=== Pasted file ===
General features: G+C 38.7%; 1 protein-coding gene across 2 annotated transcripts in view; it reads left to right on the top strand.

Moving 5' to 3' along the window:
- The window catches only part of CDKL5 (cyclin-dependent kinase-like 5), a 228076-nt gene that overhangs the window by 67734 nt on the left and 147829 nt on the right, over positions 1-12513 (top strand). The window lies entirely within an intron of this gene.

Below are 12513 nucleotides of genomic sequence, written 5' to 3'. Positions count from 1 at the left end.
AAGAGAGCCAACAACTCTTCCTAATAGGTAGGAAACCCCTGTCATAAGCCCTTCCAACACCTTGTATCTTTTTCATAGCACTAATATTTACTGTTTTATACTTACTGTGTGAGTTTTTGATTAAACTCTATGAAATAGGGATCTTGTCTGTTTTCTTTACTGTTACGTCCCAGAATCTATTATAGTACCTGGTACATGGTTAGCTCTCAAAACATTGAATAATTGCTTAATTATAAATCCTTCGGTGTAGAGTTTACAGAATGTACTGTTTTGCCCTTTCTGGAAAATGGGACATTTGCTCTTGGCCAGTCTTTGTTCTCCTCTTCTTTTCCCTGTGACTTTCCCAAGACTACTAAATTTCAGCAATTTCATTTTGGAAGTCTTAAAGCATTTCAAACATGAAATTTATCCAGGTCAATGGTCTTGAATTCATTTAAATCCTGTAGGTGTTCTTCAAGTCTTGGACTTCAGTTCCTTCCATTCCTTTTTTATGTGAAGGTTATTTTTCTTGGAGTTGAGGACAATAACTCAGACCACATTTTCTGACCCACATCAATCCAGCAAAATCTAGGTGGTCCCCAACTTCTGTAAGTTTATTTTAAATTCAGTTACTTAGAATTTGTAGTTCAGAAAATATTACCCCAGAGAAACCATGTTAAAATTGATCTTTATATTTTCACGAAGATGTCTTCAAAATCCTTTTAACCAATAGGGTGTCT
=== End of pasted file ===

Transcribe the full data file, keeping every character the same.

General features: G+C 38.7%; 1 protein-coding gene across 2 annotated transcripts in view; it reads left to right on the top strand.

Moving 5' to 3' along the window:
- The window catches only part of CDKL5 (cyclin-dependent kinase-like 5), a 228076-nt gene that overhangs the window by 67734 nt on the left and 147829 nt on the right, over positions 1-12513 (top strand). The window lies entirely within an intron of this gene.

Below are 12513 nucleotides of genomic sequence, written 5' to 3'. Positions count from 1 at the left end.
AAGAGAGCCAACAACTCTTCCTAATAGGTAGGAAACCCCTGTCATAAGCCCTTCCAACACCTTGTATCTTTTTCATAGCACTAATATTTACTGTTTTATACTTACTGTGTGAGTTTTTGATTAAACTCTATGAAATAGGGATCTTGTCTGTTTTCTTTACTGTTACGTCCCAGAATCTATTATAGTACCTGGTACATGGTTAGCTCTCAAAACATTGAATAATTGCTTAATTATAAATCCTTCGGTGTAGAGTTTACAGAATGTACTGTTTTGCCCTTTCTGGAAAATGGGACATTTGCTCTTGGCCAGTCTTTGTTCTCCTCTTCTTTTCCCTGTGACTTTCCCAAGACTACTAAATTTCAGCAATTTCATTTTGGAAGTCTTAAAGCATTTCAAACATGAAATTTATCCAGGTCAATGGTCTTGAATTCATTTAAATCCTGTAGGTGTTCTTCAAGTCTTGGACTTCAGTTCCTTCCATTCCTTTTTTATGTGAAGGTTATTTTTCTTGGAGTTGAGGACAATAACTCAGACCACATTTTCTGACCCACATCAATCCAGCAAAATCTAGGTGGTCCCCAACTTCTGTAAGTTTATTTTAAATTCAGTTACTTAGAATTTGTAGTTCAGAAAATATTACCCCAGAGAAACCATGTTAAAATTGATCTTTATATTTTCACGAAGATGTCTTCAAAATCCTTTTAACCAATAGGGTGTCT